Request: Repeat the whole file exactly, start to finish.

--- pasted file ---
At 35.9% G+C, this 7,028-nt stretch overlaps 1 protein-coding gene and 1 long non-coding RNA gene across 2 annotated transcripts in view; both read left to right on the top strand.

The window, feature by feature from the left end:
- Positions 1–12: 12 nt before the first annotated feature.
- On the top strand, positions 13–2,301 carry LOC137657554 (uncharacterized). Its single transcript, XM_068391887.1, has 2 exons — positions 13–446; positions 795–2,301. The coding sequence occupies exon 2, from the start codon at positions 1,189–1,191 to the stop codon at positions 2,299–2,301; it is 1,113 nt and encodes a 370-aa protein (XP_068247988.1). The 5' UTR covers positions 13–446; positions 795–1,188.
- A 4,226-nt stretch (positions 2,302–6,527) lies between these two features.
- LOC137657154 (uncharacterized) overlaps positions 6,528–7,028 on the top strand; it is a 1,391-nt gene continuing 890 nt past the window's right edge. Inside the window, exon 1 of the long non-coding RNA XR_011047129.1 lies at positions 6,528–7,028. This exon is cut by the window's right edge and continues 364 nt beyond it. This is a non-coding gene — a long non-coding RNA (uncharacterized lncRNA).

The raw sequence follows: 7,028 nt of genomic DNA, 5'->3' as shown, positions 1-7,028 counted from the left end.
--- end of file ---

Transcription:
At 35.9% G+C, this 7,028-nt stretch overlaps 1 protein-coding gene and 1 long non-coding RNA gene across 2 annotated transcripts in view; both read left to right on the top strand.

The window, feature by feature from the left end:
- Positions 1–12: 12 nt before the first annotated feature.
- On the top strand, positions 13–2,301 carry LOC137657554 (uncharacterized). Its single transcript, XM_068391887.1, has 2 exons — positions 13–446; positions 795–2,301. The coding sequence occupies exon 2, from the start codon at positions 1,189–1,191 to the stop codon at positions 2,299–2,301; it is 1,113 nt and encodes a 370-aa protein (XP_068247988.1). The 5' UTR covers positions 13–446; positions 795–1,188.
- A 4,226-nt stretch (positions 2,302–6,527) lies between these two features.
- LOC137657154 (uncharacterized) overlaps positions 6,528–7,028 on the top strand; it is a 1,391-nt gene continuing 890 nt past the window's right edge. Inside the window, exon 1 of the long non-coding RNA XR_011047129.1 lies at positions 6,528–7,028. This exon is cut by the window's right edge and continues 364 nt beyond it. This is a non-coding gene — a long non-coding RNA (uncharacterized lncRNA).

The raw sequence follows: 7,028 nt of genomic DNA, 5'->3' as shown, positions 1-7,028 counted from the left end.